This 37-year-old woman began developing “boils” under both arms at age 12. Over the years, the lesions have become more numerous and bothersome. They are often painful and large and are capable of bursting on their own, releasing purulent material. Occasionally, similar lesions appear under her breasts and in the groin. The problem seems to wax and wane with her menstrual cycle. Family history reveals that both her mother and one of her sisters have had the same problem, again starting around the time of menarche.
Whenever the patient seeks medical care, usually at the emergency department, the diagnosis is always the same: boils. Normally, the prescribed treatment includes incision, drainage, and packing of the largest lesions, followed by 2 weeks of oral antibiotics. While the problem generally improves after treatment, it invariably returns.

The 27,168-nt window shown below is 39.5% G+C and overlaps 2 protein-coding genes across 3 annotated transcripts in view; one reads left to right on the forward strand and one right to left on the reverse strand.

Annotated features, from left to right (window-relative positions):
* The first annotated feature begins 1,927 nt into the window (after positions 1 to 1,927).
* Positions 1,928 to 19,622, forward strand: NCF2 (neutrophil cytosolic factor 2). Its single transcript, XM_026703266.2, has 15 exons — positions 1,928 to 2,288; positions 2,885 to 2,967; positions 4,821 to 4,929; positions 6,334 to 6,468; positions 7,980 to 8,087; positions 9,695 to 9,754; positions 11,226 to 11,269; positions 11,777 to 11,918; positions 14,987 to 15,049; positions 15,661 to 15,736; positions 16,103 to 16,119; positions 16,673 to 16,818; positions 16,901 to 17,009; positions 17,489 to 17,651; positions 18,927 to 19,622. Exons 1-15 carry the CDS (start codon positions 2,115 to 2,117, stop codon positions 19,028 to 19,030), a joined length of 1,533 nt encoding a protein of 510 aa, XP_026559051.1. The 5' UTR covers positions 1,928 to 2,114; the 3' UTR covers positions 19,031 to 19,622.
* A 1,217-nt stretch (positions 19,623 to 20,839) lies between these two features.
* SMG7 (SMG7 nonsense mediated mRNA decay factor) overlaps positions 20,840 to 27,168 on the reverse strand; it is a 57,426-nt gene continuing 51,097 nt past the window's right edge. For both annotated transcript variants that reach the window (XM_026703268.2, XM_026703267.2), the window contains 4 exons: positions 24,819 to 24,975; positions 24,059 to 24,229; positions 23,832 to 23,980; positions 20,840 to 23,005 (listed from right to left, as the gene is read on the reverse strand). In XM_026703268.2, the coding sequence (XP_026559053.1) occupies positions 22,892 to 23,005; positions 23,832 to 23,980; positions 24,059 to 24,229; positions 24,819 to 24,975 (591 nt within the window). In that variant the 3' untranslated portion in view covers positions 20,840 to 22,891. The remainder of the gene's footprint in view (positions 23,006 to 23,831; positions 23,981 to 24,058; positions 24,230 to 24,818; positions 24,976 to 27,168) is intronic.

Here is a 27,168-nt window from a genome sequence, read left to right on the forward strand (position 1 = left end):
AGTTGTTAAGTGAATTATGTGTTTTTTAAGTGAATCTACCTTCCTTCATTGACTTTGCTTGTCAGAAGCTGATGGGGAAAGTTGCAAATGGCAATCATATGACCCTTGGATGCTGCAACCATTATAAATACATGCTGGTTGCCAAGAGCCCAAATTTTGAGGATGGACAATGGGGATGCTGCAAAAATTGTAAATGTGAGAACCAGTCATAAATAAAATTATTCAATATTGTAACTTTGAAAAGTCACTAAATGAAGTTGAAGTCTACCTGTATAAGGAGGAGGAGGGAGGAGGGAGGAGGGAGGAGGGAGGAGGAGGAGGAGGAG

Her health is decent overall. However, she has been overweight for years and has been smoking since she was 14.
The patient’s left axilla shows ropy, hypertrophic scars, many comedones, and several fluctuant cystic subcutaneous masses. There is no frank erythema, although the patient indicates there often is.
No such changes are seen on examination of her right axilla. Instead, there is a slender 12-cm linear scar running across the axillary fold. Upon questioning, the patient reports that several years ago, a surgeon removed three-fourths of the skin and subcutaneous tissue from this area. This procedure cured the “boils” on her right arm, but it also left her with chronic lymphedema in that extremity.
Other intertriginous areas are free of significant changes.
What’s the diagnosis?